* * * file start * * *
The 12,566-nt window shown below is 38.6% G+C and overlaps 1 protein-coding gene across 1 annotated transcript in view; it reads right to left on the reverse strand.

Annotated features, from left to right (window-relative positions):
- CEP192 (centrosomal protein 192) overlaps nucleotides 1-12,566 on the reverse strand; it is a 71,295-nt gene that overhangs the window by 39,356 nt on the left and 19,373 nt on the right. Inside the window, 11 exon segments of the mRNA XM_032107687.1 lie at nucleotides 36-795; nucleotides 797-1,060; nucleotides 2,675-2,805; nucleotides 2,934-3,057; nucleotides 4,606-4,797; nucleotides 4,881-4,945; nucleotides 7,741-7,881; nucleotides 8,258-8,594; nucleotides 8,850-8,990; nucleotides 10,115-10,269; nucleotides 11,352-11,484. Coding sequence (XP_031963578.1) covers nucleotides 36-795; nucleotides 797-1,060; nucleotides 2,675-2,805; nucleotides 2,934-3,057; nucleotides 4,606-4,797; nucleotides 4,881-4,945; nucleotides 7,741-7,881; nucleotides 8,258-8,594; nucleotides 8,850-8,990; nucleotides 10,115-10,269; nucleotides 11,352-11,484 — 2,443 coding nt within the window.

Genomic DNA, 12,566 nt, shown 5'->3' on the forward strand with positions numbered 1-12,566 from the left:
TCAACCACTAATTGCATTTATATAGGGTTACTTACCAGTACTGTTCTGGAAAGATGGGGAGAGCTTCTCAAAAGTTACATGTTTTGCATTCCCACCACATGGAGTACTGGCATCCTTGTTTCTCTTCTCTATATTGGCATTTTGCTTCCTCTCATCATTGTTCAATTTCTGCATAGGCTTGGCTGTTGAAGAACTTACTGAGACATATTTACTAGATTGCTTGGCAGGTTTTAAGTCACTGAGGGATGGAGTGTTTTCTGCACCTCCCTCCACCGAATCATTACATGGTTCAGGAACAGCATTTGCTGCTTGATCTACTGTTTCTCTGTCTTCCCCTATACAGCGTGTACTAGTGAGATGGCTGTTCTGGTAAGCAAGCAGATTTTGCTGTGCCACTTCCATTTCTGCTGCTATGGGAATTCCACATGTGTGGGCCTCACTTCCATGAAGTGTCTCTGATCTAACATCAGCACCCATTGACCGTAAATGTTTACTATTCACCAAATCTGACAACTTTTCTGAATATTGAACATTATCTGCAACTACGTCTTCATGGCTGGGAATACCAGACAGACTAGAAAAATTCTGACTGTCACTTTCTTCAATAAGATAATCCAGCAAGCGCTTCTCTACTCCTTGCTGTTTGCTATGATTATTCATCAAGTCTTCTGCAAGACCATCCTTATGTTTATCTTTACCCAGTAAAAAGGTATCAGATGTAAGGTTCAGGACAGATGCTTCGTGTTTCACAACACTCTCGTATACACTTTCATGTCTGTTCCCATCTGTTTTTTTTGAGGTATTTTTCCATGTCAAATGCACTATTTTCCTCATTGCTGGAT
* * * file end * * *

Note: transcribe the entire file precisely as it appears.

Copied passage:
The 12,566-nt window shown below is 38.6% G+C and overlaps 1 protein-coding gene across 1 annotated transcript in view; it reads right to left on the reverse strand.

Annotated features, from left to right (window-relative positions):
- CEP192 (centrosomal protein 192) overlaps nucleotides 1-12,566 on the reverse strand; it is a 71,295-nt gene that overhangs the window by 39,356 nt on the left and 19,373 nt on the right. Inside the window, 11 exon segments of the mRNA XM_032107687.1 lie at nucleotides 36-795; nucleotides 797-1,060; nucleotides 2,675-2,805; nucleotides 2,934-3,057; nucleotides 4,606-4,797; nucleotides 4,881-4,945; nucleotides 7,741-7,881; nucleotides 8,258-8,594; nucleotides 8,850-8,990; nucleotides 10,115-10,269; nucleotides 11,352-11,484. Coding sequence (XP_031963578.1) covers nucleotides 36-795; nucleotides 797-1,060; nucleotides 2,675-2,805; nucleotides 2,934-3,057; nucleotides 4,606-4,797; nucleotides 4,881-4,945; nucleotides 7,741-7,881; nucleotides 8,258-8,594; nucleotides 8,850-8,990; nucleotides 10,115-10,269; nucleotides 11,352-11,484 — 2,443 coding nt within the window.

Genomic DNA, 12,566 nt, shown 5'->3' on the forward strand with positions numbered 1-12,566 from the left:
TCAACCACTAATTGCATTTATATAGGGTTACTTACCAGTACTGTTCTGGAAAGATGGGGAGAGCTTCTCAAAAGTTACATGTTTTGCATTCCCACCACATGGAGTACTGGCATCCTTGTTTCTCTTCTCTATATTGGCATTTTGCTTCCTCTCATCATTGTTCAATTTCTGCATAGGCTTGGCTGTTGAAGAACTTACTGAGACATATTTACTAGATTGCTTGGCAGGTTTTAAGTCACTGAGGGATGGAGTGTTTTCTGCACCTCCCTCCACCGAATCATTACATGGTTCAGGAACAGCATTTGCTGCTTGATCTACTGTTTCTCTGTCTTCCCCTATACAGCGTGTACTAGTGAGATGGCTGTTCTGGTAAGCAAGCAGATTTTGCTGTGCCACTTCCATTTCTGCTGCTATGGGAATTCCACATGTGTGGGCCTCACTTCCATGAAGTGTCTCTGATCTAACATCAGCACCCATTGACCGTAAATGTTTACTATTCACCAAATCTGACAACTTTTCTGAATATTGAACATTATCTGCAACTACGTCTTCATGGCTGGGAATACCAGACAGACTAGAAAAATTCTGACTGTCACTTTCTTCAATAAGATAATCCAGCAAGCGCTTCTCTACTCCTTGCTGTTTGCTATGATTATTCATCAAGTCTTCTGCAAGACCATCCTTATGTTTATCTTTACCCAGTAAAAAGGTATCAGATGTAAGGTTCAGGACAGATGCTTCGTGTTTCACAACACTCTCGTATACACTTTCATGTCTGTTCCCATCTGTTTTTTTTGAGGTATTTTTCCATGTCAAATGCACTATTTTCCTCATTGCTGGAT